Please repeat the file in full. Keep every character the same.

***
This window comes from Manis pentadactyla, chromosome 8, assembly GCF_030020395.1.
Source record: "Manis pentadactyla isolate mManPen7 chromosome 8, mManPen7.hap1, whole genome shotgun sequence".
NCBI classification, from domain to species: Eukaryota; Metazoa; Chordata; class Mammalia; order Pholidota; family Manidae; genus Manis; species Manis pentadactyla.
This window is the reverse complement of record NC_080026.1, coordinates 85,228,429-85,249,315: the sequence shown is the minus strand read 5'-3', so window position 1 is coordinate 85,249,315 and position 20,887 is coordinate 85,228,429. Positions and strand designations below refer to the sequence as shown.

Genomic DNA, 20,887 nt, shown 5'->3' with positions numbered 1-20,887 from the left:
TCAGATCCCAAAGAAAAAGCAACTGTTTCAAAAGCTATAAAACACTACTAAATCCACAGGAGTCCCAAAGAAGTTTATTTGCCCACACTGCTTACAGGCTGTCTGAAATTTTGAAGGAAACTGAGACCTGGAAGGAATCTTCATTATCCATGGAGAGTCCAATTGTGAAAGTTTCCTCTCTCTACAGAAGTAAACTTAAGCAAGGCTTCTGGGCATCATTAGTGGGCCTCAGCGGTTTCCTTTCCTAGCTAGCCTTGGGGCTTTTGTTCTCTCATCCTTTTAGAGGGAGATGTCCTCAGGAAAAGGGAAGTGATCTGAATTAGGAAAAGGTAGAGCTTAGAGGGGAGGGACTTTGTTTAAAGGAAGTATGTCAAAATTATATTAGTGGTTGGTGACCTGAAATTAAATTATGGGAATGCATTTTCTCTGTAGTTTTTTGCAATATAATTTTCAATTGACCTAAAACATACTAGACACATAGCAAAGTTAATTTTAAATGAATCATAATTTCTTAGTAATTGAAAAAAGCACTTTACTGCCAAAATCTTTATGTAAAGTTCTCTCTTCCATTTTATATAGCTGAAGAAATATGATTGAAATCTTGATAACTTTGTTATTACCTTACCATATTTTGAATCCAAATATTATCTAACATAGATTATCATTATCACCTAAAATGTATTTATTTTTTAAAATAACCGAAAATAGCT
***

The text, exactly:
This window comes from Manis pentadactyla, chromosome 8, assembly GCF_030020395.1.
Source record: "Manis pentadactyla isolate mManPen7 chromosome 8, mManPen7.hap1, whole genome shotgun sequence".
NCBI classification, from domain to species: Eukaryota; Metazoa; Chordata; class Mammalia; order Pholidota; family Manidae; genus Manis; species Manis pentadactyla.
This window is the reverse complement of record NC_080026.1, coordinates 85,228,429-85,249,315: the sequence shown is the minus strand read 5'-3', so window position 1 is coordinate 85,249,315 and position 20,887 is coordinate 85,228,429. Positions and strand designations below refer to the sequence as shown.

Genomic DNA, 20,887 nt, shown 5'->3' with positions numbered 1-20,887 from the left:
TCAGATCCCAAAGAAAAAGCAACTGTTTCAAAAGCTATAAAACACTACTAAATCCACAGGAGTCCCAAAGAAGTTTATTTGCCCACACTGCTTACAGGCTGTCTGAAATTTTGAAGGAAACTGAGACCTGGAAGGAATCTTCATTATCCATGGAGAGTCCAATTGTGAAAGTTTCCTCTCTCTACAGAAGTAAACTTAAGCAAGGCTTCTGGGCATCATTAGTGGGCCTCAGCGGTTTCCTTTCCTAGCTAGCCTTGGGGCTTTTGTTCTCTCATCCTTTTAGAGGGAGATGTCCTCAGGAAAAGGGAAGTGATCTGAATTAGGAAAAGGTAGAGCTTAGAGGGGAGGGACTTTGTTTAAAGGAAGTATGTCAAAATTATATTAGTGGTTGGTGACCTGAAATTAAATTATGGGAATGCATTTTCTCTGTAGTTTTTTGCAATATAATTTTCAATTGACCTAAAACATACTAGACACATAGCAAAGTTAATTTTAAATGAATCATAATTTCTTAGTAATTGAAAAAAGCACTTTACTGCCAAAATCTTTATGTAAAGTTCTCTCTTCCATTTTATATAGCTGAAGAAATATGATTGAAATCTTGATAACTTTGTTATTACCTTACCATATTTTGAATCCAAATATTATCTAACATAGATTATCATTATCACCTAAAATGTATTTATTTTTTAAAATAACCGAAAATAGCT